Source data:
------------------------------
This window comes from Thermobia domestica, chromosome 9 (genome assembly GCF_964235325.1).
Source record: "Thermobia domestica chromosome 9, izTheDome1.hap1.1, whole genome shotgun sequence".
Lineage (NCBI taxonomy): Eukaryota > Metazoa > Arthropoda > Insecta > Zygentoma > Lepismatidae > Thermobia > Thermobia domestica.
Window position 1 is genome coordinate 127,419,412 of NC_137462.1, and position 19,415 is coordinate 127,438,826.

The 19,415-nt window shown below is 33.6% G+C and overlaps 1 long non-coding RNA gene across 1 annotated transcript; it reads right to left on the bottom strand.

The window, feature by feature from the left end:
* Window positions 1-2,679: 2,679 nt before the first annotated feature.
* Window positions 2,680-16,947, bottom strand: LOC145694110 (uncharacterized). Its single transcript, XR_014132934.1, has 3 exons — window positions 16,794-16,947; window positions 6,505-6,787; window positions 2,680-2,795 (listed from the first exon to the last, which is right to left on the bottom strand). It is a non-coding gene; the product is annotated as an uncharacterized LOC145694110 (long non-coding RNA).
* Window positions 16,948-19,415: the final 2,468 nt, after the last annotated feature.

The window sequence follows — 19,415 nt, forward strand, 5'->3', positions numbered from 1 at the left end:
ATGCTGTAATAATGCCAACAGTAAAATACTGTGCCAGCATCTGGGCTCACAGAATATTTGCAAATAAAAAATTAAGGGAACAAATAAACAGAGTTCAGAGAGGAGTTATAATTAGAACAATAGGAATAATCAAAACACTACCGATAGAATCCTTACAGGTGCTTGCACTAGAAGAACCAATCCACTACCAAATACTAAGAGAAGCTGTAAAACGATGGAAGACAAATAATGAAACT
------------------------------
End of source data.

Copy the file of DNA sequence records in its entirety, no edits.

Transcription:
This window comes from Thermobia domestica, chromosome 9 (genome assembly GCF_964235325.1).
Source record: "Thermobia domestica chromosome 9, izTheDome1.hap1.1, whole genome shotgun sequence".
Lineage (NCBI taxonomy): Eukaryota > Metazoa > Arthropoda > Insecta > Zygentoma > Lepismatidae > Thermobia > Thermobia domestica.
Window position 1 is genome coordinate 127,419,412 of NC_137462.1, and position 19,415 is coordinate 127,438,826.

The 19,415-nt window shown below is 33.6% G+C and overlaps 1 long non-coding RNA gene across 1 annotated transcript; it reads right to left on the bottom strand.

The window, feature by feature from the left end:
* Window positions 1-2,679: 2,679 nt before the first annotated feature.
* Window positions 2,680-16,947, bottom strand: LOC145694110 (uncharacterized). Its single transcript, XR_014132934.1, has 3 exons — window positions 16,794-16,947; window positions 6,505-6,787; window positions 2,680-2,795 (listed from the first exon to the last, which is right to left on the bottom strand). It is a non-coding gene; the product is annotated as an uncharacterized LOC145694110 (long non-coding RNA).
* Window positions 16,948-19,415: the final 2,468 nt, after the last annotated feature.

The window sequence follows — 19,415 nt, forward strand, 5'->3', positions numbered from 1 at the left end:
ATGCTGTAATAATGCCAACAGTAAAATACTGTGCCAGCATCTGGGCTCACAGAATATTTGCAAATAAAAAATTAAGGGAACAAATAAACAGAGTTCAGAGAGGAGTTATAATTAGAACAATAGGAATAATCAAAACACTACCGATAGAATCCTTACAGGTGCTTGCACTAGAAGAACCAATCCACTACCAAATACTAAGAGAAGCTGTAAAACGATGGAAGACAAATAATGAAACT